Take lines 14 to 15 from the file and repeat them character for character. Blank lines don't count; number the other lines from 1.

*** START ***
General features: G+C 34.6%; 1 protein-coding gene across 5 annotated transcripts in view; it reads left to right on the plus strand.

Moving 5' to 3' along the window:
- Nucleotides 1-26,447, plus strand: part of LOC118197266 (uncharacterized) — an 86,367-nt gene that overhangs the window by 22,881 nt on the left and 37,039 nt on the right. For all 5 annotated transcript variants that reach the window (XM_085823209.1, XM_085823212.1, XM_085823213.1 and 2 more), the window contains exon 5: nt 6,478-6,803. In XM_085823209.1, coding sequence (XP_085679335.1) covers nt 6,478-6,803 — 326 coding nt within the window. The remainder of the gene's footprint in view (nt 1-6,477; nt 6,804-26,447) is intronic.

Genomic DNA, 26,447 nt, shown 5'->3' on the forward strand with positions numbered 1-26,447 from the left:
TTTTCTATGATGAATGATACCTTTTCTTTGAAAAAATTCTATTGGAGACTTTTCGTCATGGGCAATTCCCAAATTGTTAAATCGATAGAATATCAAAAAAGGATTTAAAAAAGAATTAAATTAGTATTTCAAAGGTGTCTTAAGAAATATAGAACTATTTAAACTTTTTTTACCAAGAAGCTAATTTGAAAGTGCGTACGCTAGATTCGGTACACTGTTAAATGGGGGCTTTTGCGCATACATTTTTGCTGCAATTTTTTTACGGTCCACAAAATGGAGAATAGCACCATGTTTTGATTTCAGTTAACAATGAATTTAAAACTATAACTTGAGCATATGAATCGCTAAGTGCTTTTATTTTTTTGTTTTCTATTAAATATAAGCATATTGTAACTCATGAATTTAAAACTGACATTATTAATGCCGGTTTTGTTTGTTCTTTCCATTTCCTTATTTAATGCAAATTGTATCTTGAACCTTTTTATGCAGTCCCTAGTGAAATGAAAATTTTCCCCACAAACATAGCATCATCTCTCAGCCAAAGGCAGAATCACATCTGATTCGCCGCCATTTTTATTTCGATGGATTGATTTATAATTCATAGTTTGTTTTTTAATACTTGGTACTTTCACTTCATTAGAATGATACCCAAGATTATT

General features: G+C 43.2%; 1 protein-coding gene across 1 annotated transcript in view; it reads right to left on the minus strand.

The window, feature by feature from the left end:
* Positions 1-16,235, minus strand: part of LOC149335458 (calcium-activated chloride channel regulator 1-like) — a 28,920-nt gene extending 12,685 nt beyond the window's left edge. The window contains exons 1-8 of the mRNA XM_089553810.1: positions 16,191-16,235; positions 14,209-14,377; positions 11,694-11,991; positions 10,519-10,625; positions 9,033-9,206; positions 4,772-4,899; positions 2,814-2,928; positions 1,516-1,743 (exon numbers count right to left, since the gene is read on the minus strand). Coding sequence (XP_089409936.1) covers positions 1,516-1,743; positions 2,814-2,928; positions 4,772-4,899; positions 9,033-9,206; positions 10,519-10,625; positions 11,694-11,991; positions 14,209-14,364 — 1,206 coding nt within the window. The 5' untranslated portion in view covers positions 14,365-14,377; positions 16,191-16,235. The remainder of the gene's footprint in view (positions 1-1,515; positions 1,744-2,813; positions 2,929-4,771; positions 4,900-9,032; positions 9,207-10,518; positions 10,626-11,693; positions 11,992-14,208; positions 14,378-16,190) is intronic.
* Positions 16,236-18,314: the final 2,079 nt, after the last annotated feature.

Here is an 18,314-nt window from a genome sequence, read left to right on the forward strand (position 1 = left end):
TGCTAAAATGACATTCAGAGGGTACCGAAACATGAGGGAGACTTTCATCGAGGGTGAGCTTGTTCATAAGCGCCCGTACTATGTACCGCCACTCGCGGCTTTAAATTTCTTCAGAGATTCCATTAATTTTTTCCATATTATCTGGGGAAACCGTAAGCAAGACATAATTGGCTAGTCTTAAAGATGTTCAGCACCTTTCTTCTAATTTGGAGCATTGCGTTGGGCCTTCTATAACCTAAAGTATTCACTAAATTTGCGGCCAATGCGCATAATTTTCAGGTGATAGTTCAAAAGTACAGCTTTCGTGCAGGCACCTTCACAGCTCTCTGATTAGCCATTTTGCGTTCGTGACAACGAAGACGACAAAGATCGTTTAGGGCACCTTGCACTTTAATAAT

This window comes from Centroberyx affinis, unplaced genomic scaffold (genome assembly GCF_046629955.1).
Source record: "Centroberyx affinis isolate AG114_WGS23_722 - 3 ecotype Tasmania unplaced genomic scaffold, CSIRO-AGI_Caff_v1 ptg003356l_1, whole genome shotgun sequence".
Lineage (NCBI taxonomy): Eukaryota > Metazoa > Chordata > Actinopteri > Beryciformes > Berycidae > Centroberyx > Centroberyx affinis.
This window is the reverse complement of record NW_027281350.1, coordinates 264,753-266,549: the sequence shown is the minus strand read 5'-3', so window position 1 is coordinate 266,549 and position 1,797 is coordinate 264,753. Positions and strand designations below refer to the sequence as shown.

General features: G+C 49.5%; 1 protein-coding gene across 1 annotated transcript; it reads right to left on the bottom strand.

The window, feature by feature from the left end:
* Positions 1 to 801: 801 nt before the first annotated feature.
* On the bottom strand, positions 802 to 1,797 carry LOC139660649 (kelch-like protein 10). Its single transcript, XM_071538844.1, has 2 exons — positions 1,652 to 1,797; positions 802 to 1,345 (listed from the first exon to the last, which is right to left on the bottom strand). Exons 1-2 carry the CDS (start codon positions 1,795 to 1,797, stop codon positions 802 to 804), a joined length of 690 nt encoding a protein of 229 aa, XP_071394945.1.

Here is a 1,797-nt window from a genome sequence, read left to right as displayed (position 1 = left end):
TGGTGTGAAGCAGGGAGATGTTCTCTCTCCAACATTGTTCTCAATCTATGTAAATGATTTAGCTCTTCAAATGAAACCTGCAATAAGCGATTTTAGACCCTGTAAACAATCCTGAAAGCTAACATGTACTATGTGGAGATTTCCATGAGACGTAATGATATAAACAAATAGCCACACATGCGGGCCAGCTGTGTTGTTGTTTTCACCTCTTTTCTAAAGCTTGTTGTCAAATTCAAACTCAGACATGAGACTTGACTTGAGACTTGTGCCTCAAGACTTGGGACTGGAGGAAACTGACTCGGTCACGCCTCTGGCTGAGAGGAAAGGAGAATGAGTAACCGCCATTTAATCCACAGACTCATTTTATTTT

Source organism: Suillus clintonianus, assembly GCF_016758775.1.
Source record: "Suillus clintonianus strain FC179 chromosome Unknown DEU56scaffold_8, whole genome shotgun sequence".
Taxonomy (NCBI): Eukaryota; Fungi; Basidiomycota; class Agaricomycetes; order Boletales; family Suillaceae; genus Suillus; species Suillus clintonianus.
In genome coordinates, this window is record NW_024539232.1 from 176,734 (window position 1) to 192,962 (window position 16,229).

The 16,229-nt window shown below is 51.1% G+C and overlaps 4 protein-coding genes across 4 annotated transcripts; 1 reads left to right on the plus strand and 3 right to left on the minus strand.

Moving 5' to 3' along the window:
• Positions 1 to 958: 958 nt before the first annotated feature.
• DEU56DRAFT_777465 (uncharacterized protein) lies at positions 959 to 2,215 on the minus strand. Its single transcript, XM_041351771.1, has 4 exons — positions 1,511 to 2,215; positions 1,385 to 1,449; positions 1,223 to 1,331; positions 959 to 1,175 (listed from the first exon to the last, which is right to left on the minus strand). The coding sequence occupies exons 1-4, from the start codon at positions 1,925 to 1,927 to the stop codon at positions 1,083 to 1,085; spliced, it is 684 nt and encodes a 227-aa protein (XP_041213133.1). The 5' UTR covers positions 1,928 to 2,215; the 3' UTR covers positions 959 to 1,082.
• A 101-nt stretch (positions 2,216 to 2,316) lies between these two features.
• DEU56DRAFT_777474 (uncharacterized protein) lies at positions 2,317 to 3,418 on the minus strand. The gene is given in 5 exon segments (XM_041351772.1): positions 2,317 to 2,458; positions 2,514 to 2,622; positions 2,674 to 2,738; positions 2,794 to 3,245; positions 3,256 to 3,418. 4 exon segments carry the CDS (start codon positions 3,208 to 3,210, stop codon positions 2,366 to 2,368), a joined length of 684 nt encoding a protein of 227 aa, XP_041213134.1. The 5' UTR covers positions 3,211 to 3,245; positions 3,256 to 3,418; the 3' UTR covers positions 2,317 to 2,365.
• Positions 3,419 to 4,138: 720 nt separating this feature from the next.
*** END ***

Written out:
Lineage (NCBI taxonomy): Eukaryota > Metazoa > Chordata > Actinopteri > Beryciformes > Berycidae > Centroberyx > Centroberyx affinis.
This window is the reverse complement of record NW_027281350.1, coordinates 264,753-266,549: the sequence shown is the minus strand read 5'-3', so window position 1 is coordinate 266,549 and position 1,797 is coordinate 264,753. Positions and strand designations below refer to the sequence as shown.